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The Missing Card
by [?]

What I say is this: A man has his own work to do. He slaves at the office all day, earning a living for those dependent on him, and when he comes home he may reasonably expect not to be bothered with domestic business. I am sure you will agree with me. And you would go on to say, would you not, that, anyhow, the insuring of his servants might safely be left to his wife? Of course you would! Thank you very much.

I first spoke to Celia about the insuring of the staff some weeks ago. Our staff consists of Jane Parsons the cook, the first parlourmaid (Jane) and Parsons the upper housemaid. We call them collectively Jane.

“By the way,” I said to Celia, “I suppose Jane is insured all right?”

“I was going to see about it to-morrow,” said Celia.

I looked at her in surprise. It was just the sort of thing I might have said myself.

“I hope she won’t be unkind about it,” I went on. “If she objects to paying her share, tell her I am related to a solicitor. If she still objects, er–tell her we’ll pay it ourselves.”

“I think it will be all right. Fortunately, she has no head for figures.”

This is true. Jane is an excellent cook, and well worth the L75 a year or whatever it is we pay her; but arithmetic gives her a headache. When Celia has finished dividing L75 by twelve, Jane is in a state of complete nervous exhaustion, and is only too thankful to take the nine-and-sixpence that Celia hands over to her, without asking any questions. Indeed, anything that the Government wished deducted from Jane’s wages we could deduct with a minimum of friction–from income-tax to a dog-licence. A threepenny insurance would be child’s play.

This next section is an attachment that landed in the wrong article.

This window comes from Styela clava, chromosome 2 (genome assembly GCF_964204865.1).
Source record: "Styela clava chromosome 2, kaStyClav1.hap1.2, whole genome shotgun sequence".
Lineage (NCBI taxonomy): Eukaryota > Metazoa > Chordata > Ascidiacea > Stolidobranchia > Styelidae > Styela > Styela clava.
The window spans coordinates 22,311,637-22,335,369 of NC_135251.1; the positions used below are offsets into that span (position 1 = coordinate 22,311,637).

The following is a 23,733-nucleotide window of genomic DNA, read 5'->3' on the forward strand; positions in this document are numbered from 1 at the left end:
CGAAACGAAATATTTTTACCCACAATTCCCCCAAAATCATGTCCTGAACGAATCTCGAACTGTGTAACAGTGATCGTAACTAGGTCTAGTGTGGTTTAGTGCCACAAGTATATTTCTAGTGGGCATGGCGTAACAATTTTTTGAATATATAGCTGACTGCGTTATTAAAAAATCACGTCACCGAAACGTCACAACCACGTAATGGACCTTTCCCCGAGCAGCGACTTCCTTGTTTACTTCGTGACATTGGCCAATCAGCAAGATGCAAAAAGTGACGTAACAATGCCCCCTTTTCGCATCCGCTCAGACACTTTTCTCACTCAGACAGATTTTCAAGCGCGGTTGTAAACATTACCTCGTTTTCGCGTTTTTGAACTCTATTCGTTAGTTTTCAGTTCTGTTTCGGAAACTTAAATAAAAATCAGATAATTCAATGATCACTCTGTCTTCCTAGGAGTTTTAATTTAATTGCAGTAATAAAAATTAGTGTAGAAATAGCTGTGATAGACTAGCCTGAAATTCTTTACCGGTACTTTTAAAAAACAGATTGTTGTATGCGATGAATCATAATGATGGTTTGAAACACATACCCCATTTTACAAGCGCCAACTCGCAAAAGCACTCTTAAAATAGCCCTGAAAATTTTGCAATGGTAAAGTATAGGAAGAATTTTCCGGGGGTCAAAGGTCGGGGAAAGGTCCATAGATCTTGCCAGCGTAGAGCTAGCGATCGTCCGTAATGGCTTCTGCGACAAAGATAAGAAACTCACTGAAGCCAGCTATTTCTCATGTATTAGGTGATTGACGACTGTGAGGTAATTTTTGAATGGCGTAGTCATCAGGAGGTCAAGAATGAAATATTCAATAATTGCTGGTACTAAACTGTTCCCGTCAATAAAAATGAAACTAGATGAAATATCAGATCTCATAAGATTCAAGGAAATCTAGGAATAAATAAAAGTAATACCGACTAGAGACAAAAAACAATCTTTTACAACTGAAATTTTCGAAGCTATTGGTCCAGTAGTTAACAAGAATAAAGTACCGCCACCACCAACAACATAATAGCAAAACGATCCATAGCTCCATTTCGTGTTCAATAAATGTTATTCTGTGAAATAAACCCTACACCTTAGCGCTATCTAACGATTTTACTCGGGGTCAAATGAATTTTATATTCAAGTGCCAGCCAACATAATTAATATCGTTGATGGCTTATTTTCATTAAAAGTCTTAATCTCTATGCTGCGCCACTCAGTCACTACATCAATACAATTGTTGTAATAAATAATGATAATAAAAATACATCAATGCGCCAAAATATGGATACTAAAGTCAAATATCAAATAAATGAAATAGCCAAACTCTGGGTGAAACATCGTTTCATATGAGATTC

Three weeks later I said to Celia–

“Has an inspector been to see Jane’s card yet?”

“Jane’s card?” she asked blankly.

“The insurance card with the pretty stamps on.”

“No…. No…. Luckily.”

“You mean—-“

“I was going to see about it to-morrow,” said Celia.

I got up and paced the floor. “Really,” I murmured, “really.” I tried the various chairs in the room, and finally went and stood with my back to the fire-place. In short, I behaved like a justly incensed master-of-the-house.

“You know what happens,” I said, when I was calm again, “if we neglect this duty which Parliament has laid upon us?”


“We go to prison. At least, one of us does. I’m not quite sure which.”

“I hope it’s you,” said Celia.

“As a matter of fact I believe it is. However, we shall know when the inspector comes round.”

“If it’s you,” she went on, “I shall send you in a file, with which you can cut through your chains and escape. It will be concealed in a loaf of bread, so that your gaolers shan’t suspect.”

“Probably I shouldn’t suspect either, until I had bitten on it suddenly. Perhaps you’d better not bother. It would be simpler if you got Jane’s card to-morrow instead.”

“But of course I will. That is to say, I’ll tell Jane to get it herself. It’s her cinema evening out.”

Once a week Jane leaves us and goes to a cinema. Her life is full of variety.

Ten days elapsed, and then one evening I said—- At least I didn’t. Before I could get it out Celia interrupted:

“No, not yet. You see, there’s been a hitch.”

I curbed my anger and spoke calmly.

“What sort of a hitch?”

“Well, Jane forgot last Wednesday, and I forgot to remind her this Wednesday. But next Wednesday—-“

“Why don’t you do it yourself?”

“Well, if you’ll tell me what to do I’ll do it.”

“Well–er–you just–you–I mean–well, they’ll tell you at the post-office.”

“That’s exactly how I keep explaining it to Jane,” said Celia.

I looked at her mournfully.

“What shall we do?” I asked. “I feel quite hopeless about it. It seems too late now to do anything with Jane. Let’s get a new staff and begin again properly.”